WANSCHURA: But that wasn’t true. Instead, the survey showed there wasn’t really any difference in cleaning habits whether anglers knew mud snails were around or not.
TANK: We did a literature review to see if this was consistent with other people's findings, and it does seem consistent.
WANSCHURA: A 2008 study published in the North American Journal of Fisheries Management looked at anglers in Wyoming.
They asked them if they knew about the parasite that causes whirling disease in fish, and whether they cleaned their gear because of it. And the results backed up what Samantha found.
TANK: Awareness of an issue is really not the biggest factor in changing people's behavior. And so what impacts or what informs someone's behavior has a lot more to do with personal values and social norms than it does just awareness.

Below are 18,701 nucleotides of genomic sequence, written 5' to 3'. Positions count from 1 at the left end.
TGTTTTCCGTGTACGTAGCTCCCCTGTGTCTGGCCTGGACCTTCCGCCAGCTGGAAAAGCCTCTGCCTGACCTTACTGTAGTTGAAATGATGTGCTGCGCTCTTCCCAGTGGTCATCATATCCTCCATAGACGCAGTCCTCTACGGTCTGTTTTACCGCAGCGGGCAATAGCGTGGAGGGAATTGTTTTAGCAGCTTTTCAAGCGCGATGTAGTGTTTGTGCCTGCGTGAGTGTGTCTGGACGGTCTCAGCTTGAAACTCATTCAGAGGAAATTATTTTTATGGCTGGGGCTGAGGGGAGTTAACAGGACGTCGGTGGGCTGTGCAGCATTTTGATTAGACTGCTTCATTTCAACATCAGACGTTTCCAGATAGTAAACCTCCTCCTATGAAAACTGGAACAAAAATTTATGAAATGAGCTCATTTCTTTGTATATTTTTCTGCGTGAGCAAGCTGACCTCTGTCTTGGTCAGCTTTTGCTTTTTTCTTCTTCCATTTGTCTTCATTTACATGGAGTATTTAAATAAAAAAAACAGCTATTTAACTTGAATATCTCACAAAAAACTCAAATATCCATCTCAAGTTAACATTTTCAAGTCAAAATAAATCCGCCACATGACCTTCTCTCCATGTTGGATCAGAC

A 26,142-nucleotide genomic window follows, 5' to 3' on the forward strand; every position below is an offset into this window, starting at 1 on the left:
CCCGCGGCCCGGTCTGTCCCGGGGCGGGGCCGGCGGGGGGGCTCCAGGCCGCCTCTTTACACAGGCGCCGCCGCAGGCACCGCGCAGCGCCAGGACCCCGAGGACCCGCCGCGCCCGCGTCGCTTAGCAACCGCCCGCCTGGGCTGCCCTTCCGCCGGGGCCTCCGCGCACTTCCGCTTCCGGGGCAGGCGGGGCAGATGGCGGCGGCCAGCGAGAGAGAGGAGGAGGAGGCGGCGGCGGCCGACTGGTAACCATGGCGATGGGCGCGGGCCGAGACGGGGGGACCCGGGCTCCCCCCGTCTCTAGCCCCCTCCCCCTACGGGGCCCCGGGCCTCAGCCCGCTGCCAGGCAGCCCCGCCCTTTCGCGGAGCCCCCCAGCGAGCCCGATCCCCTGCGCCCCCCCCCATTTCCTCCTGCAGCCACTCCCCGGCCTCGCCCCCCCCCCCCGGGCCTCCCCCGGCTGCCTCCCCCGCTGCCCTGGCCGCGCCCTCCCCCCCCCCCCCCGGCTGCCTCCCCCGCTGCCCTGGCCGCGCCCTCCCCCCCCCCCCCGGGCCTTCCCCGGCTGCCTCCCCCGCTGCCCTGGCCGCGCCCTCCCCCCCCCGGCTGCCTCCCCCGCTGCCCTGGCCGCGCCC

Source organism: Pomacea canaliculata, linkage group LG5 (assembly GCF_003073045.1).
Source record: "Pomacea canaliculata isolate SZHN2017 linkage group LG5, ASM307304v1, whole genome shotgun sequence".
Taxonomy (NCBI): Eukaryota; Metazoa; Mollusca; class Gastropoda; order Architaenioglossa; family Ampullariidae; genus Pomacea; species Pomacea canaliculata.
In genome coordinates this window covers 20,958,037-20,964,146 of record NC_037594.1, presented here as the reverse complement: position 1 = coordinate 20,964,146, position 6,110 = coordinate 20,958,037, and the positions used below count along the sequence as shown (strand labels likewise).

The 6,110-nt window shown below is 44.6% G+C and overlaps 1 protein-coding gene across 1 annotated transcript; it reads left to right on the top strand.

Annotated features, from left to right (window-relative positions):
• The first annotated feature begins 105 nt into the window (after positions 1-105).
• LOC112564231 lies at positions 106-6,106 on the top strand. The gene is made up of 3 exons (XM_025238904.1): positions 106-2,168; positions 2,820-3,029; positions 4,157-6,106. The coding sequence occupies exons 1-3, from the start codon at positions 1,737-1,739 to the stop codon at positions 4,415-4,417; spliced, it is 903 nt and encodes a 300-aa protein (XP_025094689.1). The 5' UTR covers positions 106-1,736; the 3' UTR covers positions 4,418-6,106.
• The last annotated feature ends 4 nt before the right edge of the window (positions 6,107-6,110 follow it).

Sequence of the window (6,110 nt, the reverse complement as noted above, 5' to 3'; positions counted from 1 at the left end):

WANSCHURA: When you think about it, maybe it’s not so surprising that this is the case. Like, we all know exercising and working out is really good for our health, right?!
But does that mean we’re all consistently doing it? No. And there are a lot of different reasons why. Researchers call those inhibitors or impediments.
When I don’t work out, a common excuse I use is time. I don’t have enough of it. Time is also a big inhibitor for fly anglers not cleaning their gear.
Remember Lauren Morrissey from the beginning of the episode?
LAUREN MORRISSEY: We’re always on the go and you know, it’s a lot of getting back to our place before work, and we’re just (unpacking), or ‘We’ll just do it later,’ and it never gets done. A lot of times our waders are just chilling in our car so we don’t ever take them out and rinse them off, like they’re just in there in case we ever stop and do a spontaneous fly fishing trip. Yeah, it’s just the time.